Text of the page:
Customer loyalty is an illusion – and brands are learning that the hard way

Paul Kitcatt is a consultant chief creative officer and was co-founder of the agency Kitcatt Nohr, where he spent 14 years.

Tesco and Marks and Spencer both announced poor results last week. The stock market reacted accordingly: Tesco shares rose, M&S shares fell.

M&S has struggled to win back previously devoted customers

Why the difference? Because Tesco immediately announced dramatic cuts, closing stores and selling off its data business. All of which sounded dynamic and convincing. Whereas M&S is a lot further down the slippery slope, and it has made so many announcements about what it's going to do about it that nobody finds it convincing any more.

And what does this most recent news tell us about customer loyalty?

Marks and Spencer was once the most beloved retailer in Middle England. And then suddenly, it wasn't. In the blinking of an eye, everyone fell out of love, because M&S let us all down over the quality of its products. It has have never regained its former position in everyone's affections.

You have to ask yourself, was the love people once felt for M&S loyalty? Isn't the test of loyalty that it endures, through thick and thin? Isn't loyalty defined when things are at their worst, and yet you stand by your man/woman? Or brand?

Loyalty is what holds political parties together even when the electorate kicks them out of power. It's what makes soldiers endure appalling conditions and dangers, and face death daily. It is most valuable in adversity. But in marketing, it doesn't exist.

If it did, M&S customers would have continued to shop there, waiting for the company to sort itself out. But that didn't happen. When things got sticky, the customers bailed out.

If customers were loyal, the British motor industry that gave us the Morris Minor and the original Mini would still be with us. But they went on to give us the Morris Marina and the Austin Allegro, and now the factories that made them are owned by BMW and the Shanghai Automotive Industry Corporation.

Forget loyalty. What does exist, at times, is a fierce affection for brands. But it's fickle, clearly. It lasts exactly as long as the brand in question keeps doing the thing its customers love. The minute it stops, it's over.

If loyalty in any way enters into this, it's from the brand to the customer. What's required is for the brand to show it cares by continuing to do – or go back to doing – the things the customers love. Even if the customer goes away for a bit. The brand must not falter, but keep trying. Try even harder. And maybe win the customer back.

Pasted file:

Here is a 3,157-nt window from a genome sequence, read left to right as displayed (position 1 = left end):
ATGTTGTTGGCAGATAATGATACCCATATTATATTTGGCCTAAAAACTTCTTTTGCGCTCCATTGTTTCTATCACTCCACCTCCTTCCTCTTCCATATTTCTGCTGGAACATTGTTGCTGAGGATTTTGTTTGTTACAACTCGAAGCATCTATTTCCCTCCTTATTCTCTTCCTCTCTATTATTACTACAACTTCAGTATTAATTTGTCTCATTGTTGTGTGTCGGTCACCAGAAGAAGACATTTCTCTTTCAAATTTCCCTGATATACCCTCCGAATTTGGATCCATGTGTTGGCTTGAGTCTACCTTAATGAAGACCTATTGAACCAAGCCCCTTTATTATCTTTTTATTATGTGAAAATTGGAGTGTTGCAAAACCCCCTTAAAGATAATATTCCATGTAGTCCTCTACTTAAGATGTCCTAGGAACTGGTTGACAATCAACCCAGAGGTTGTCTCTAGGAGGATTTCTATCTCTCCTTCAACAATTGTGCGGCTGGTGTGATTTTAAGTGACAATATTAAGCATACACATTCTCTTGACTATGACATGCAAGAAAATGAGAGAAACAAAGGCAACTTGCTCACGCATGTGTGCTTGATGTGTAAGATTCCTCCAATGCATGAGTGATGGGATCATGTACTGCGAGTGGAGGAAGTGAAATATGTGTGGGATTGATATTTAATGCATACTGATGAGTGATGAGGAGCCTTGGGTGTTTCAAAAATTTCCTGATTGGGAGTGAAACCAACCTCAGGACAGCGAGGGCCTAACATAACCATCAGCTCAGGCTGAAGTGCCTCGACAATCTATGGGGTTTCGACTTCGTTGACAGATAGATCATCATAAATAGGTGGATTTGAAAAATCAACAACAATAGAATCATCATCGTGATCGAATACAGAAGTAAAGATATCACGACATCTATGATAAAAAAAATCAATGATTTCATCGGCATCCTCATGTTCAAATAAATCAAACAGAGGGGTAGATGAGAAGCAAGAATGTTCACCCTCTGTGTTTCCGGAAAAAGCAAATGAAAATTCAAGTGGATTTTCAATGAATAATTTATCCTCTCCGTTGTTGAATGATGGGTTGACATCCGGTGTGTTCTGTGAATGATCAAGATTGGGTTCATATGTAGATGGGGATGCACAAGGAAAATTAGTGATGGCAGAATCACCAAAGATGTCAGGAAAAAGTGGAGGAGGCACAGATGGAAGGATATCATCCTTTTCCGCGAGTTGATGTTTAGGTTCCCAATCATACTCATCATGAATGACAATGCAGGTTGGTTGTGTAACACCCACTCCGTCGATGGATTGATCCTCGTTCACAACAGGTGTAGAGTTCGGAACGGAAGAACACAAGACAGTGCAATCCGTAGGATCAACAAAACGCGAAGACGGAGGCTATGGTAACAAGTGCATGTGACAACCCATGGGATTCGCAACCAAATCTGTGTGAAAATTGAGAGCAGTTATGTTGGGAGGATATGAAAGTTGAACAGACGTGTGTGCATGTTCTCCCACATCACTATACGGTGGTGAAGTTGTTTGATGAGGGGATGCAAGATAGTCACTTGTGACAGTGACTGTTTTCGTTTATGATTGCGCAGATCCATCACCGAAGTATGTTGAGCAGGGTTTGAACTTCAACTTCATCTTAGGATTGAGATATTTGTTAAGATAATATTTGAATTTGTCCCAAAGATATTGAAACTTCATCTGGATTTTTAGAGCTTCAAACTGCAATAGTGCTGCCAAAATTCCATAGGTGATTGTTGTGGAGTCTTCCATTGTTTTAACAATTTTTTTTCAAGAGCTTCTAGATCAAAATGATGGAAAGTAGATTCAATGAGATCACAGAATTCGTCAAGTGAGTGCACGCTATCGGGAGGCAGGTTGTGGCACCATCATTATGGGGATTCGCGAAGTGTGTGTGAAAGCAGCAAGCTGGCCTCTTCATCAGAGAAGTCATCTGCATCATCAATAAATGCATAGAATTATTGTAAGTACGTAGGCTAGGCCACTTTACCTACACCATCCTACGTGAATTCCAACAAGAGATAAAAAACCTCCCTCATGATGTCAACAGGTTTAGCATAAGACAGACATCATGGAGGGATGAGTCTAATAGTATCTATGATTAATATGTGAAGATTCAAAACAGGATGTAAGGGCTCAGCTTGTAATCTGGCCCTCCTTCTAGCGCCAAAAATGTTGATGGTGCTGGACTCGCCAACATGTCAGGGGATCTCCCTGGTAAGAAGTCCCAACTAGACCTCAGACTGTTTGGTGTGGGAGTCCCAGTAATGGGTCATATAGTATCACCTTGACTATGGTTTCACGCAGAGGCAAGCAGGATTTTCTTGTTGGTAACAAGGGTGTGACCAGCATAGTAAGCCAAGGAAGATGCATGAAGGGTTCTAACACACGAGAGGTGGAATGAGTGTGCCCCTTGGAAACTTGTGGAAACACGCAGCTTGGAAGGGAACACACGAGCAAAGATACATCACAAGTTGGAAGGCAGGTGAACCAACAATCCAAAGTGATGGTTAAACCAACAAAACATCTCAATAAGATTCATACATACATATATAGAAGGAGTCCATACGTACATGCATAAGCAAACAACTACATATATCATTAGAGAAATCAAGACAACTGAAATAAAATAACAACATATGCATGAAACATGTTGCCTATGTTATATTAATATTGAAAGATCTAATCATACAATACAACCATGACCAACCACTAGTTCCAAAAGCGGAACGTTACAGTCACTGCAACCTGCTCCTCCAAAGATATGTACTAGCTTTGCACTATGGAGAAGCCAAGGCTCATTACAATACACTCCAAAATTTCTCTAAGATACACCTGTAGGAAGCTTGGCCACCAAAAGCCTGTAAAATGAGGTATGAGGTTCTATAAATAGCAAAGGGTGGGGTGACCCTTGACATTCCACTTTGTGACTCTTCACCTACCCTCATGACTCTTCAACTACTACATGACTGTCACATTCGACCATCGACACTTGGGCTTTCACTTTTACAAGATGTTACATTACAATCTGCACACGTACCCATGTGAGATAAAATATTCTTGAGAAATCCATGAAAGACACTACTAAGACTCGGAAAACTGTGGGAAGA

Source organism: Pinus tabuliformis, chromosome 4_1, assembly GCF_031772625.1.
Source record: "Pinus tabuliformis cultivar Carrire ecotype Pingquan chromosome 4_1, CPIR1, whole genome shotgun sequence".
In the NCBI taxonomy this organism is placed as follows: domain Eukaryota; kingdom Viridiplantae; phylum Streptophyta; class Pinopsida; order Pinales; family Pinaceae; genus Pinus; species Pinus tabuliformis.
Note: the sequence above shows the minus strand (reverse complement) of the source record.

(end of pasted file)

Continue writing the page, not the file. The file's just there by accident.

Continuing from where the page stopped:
The question is, can Tesco manage what M&S so far have failed to do? Can it make its customers fall back in love with it?

Tesco's Clubcard was, in its day, revolutionary. But not any more. And knowing everything about your customers, as Tesco claims to do, is not the same as showing you appreciate them. Even the rewards you hand them won't do that if the emotions aren't engaged.

It's hard to love a messy, grubby supermarket, where the service is poor and the prices aren't especially good. It's hard to feel loved in such a place. Points and rewards won't make up for it. They come at the wrong time. If you don't enjoy being in Tesco, while you're actually in it, getting an incentive to go back there later on, when you're in the comfort of your home, won't help.

If they want to reward their customers, they'd be better off doing it in store. If Tesco sells off its data business, as it says it will, and spends the money on making its shops nicer places to go, with keener prices, and no horse meat in the burgers and Bolognese, it might be able to win back its customers' love.

It won't be easy. Marks and Spencer has been trying for years, without success. When you're in love, you'll forgive a lot, but when love dies, you'll forgive nothing. Watching M&S announce new, supposedly fashionable lines was once mildly amusing – it was an allowable eccentricity. Now it's plain embarrassing, like a paunchy, middle-aged drunk on the dancefloor pursuing a young woman half his age. You just want it to stop.

Tesco hasn't reached that stage of desperation yet, and maybe the medicine it is swallowing now will rejuvenate it. The share price has gone up. Perhaps Warren Buffett will change his mind. He sold his shares a while ago, and said buying them had been a huge mistake.

'Tesco proves Buffett wrong' would be an interesting headline. Would you bet on reading it any time soon?

Paul Kitcatt is chief creative officer of Kitcatt Nohr

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